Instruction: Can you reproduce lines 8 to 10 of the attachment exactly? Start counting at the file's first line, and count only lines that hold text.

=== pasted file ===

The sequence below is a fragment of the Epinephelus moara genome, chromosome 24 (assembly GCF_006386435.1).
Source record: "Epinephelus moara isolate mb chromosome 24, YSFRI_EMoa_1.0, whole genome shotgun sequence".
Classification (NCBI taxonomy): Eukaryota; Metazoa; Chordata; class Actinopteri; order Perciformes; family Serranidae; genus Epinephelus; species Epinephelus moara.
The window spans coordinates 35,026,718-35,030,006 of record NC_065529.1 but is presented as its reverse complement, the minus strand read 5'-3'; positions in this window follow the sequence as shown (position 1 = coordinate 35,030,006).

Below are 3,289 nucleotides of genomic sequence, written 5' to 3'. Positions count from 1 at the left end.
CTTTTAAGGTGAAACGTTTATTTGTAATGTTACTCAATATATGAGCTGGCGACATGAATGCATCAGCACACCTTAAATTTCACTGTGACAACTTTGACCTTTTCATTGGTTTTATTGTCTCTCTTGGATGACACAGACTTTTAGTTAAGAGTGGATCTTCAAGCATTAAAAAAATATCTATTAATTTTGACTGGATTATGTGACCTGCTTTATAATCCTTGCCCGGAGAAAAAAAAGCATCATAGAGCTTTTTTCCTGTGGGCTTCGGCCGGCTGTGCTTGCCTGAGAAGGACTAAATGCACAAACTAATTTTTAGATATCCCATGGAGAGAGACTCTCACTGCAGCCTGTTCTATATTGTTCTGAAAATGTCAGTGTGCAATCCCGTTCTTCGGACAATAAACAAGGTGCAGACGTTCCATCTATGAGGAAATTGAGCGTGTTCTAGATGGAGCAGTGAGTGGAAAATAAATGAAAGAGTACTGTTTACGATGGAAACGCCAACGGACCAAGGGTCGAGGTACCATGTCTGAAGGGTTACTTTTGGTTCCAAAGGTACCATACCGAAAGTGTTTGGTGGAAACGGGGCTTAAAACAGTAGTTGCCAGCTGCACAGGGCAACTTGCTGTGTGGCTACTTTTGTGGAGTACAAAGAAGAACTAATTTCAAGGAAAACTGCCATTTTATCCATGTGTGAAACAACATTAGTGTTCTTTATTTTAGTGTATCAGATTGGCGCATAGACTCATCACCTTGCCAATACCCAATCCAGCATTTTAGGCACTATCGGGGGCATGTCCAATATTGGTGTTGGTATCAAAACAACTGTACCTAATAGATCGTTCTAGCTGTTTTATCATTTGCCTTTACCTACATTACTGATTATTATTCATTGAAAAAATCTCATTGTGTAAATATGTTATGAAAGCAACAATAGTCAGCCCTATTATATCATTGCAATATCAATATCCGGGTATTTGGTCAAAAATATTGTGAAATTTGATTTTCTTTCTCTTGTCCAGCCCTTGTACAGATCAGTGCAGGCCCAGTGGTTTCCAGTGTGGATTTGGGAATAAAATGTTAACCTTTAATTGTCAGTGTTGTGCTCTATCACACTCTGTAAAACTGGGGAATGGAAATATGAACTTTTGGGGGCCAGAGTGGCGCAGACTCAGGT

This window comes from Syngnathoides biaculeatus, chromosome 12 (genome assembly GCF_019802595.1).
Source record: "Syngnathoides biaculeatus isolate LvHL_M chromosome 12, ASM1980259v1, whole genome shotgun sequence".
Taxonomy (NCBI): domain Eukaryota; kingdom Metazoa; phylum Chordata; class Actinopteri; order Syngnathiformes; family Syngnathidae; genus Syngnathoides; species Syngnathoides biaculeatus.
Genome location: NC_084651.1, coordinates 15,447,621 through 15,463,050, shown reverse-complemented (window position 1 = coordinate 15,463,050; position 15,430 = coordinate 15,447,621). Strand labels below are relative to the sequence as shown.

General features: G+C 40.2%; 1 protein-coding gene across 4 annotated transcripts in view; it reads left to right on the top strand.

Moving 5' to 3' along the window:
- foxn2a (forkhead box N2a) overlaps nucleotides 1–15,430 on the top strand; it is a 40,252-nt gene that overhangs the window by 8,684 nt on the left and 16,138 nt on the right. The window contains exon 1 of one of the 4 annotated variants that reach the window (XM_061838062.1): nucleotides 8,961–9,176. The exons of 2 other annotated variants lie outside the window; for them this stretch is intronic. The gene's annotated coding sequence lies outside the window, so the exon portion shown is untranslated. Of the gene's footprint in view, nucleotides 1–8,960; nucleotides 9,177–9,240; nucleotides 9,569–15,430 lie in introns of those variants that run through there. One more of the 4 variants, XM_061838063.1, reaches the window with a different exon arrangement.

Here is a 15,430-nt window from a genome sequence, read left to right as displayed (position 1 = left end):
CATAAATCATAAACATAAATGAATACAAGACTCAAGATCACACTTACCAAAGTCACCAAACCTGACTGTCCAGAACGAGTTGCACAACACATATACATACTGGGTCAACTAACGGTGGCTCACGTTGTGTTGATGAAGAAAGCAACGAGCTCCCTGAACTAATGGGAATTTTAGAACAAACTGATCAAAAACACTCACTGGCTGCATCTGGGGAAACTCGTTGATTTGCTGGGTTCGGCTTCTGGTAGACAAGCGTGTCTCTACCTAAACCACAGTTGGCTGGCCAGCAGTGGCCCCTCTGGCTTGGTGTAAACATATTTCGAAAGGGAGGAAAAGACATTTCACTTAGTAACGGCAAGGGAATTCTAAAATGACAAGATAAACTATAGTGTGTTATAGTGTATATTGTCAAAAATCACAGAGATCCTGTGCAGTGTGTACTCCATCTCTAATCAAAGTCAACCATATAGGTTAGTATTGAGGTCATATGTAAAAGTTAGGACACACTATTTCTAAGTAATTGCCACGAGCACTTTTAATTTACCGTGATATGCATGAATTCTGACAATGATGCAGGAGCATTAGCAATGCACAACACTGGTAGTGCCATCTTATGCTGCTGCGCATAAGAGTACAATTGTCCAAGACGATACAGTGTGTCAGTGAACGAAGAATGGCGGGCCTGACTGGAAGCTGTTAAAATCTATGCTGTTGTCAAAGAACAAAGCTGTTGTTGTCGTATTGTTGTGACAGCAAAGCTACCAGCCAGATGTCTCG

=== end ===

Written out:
Source record: "Syngnathoides biaculeatus isolate LvHL_M chromosome 12, ASM1980259v1, whole genome shotgun sequence".
Taxonomy (NCBI): domain Eukaryota; kingdom Metazoa; phylum Chordata; class Actinopteri; order Syngnathiformes; family Syngnathidae; genus Syngnathoides; species Syngnathoides biaculeatus.
Genome location: NC_084651.1, coordinates 15,447,621 through 15,463,050, shown reverse-complemented (window position 1 = coordinate 15,463,050; position 15,430 = coordinate 15,447,621). Strand labels below are relative to the sequence as shown.